Meanwhile, our man in Washington sends word that President Donald Trump’s U-turn on sanctions against telecoms equipment maker ZTE got a rebuff from the US Congress last week.

The House Appropriations Committee snuck into an appropriations bill an amendment that forbids the Commerce Department from changing the sanctions on ZTE that it imposed last month for trading with Iran and North Korea.

The inclusion of a seven-year ban on US companies selling components to ZTE has led the company to cease operations, and it was that ban that Trump, surprisingly, a week ago ordered the Commerce Department to rescind and replace with a less onerous alternative.

There is a long distance between an amendment being passed in committee and making it into law, a distance few such amendments survive. However, even getting past the first step, acceptance into a bill, shows how driven US-China trade relations are going to be on the US side by domestic politics, and especially in the run-up to November’s mid-term Congressional elections.

The Democrats — and it was one of their number, Dutch Ruppersberger, a Congressman representing a district in Baltimore, that proposed the amendment — are attacking Trump’s policies at every turn, scenting the opportunity to recapture control of at least one house of Congress from the Republicans in the mid-terms.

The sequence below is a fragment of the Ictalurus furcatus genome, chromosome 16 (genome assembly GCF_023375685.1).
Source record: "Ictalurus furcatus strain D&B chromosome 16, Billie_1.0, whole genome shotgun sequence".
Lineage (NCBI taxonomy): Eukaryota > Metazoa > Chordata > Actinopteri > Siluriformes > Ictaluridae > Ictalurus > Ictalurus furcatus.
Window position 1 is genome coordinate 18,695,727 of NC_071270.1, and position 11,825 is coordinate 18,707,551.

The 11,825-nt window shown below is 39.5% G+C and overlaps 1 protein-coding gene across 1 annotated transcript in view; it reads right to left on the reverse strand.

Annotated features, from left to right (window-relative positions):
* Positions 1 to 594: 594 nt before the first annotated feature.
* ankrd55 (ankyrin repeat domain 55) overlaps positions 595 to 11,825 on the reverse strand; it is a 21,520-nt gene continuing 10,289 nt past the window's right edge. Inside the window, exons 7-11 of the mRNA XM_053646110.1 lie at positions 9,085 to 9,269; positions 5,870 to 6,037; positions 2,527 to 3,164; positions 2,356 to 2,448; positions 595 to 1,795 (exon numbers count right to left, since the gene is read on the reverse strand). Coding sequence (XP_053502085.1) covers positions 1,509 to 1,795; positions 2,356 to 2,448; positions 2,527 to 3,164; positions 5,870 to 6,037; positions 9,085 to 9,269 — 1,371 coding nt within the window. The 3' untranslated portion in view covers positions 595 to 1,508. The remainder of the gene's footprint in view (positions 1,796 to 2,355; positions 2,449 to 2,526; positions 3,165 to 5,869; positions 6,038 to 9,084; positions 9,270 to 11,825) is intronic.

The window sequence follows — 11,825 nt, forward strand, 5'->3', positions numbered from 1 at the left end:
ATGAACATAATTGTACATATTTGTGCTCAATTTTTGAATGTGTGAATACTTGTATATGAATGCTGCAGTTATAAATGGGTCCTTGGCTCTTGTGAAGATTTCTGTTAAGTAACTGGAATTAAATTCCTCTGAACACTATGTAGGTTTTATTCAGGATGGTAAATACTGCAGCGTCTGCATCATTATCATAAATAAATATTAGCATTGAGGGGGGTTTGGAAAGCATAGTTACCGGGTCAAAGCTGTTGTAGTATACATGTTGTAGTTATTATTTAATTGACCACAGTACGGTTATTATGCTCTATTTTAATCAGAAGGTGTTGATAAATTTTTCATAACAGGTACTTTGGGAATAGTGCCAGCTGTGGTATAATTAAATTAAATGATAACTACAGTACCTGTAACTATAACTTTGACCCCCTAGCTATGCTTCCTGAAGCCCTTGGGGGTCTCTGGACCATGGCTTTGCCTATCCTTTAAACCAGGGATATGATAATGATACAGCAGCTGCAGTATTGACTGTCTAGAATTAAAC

This partisan dimension further complicates the already complex trade relationship between the two countries. There may be no war-war for now, but there will be plenty of jaw-jaw.

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OECD Raises China Growth Forecast And Risks To It

THE OECD HAS edged up its growth forecast for China this year to 6.7% from the 6.6% it projected in November but holds its 2019 forecast unchanged at 6.4%. The revised numbers are contained in the newly published interim Economic Outlook from the rich countries’ think tank.

Overall, the OECD sees a steady or improving expansion across most G20 economies thanks to the bounce back of trade and private investment, with fiscal stimulus in the United States and Germany providing a boost to short-term growth, while inflationary pressures are subdued. Specifically, on China it says

Growth surprised on the upside in China in 2017, helped by a strong rebound in exports, but is set to soften to just below 6½ per cent by 2019. Macroeconomic and regulatory policies are gradually becoming more restrictive, the working age population is now declining and credit conditions are less expansionary. Regulatory efforts are continuing to reduce financial risks, deal with overcapacity in some sectors and improve environmental quality. Fiscal policy is now broadly neutral, but additional measures could be implemented if output growth were to slow more sharply.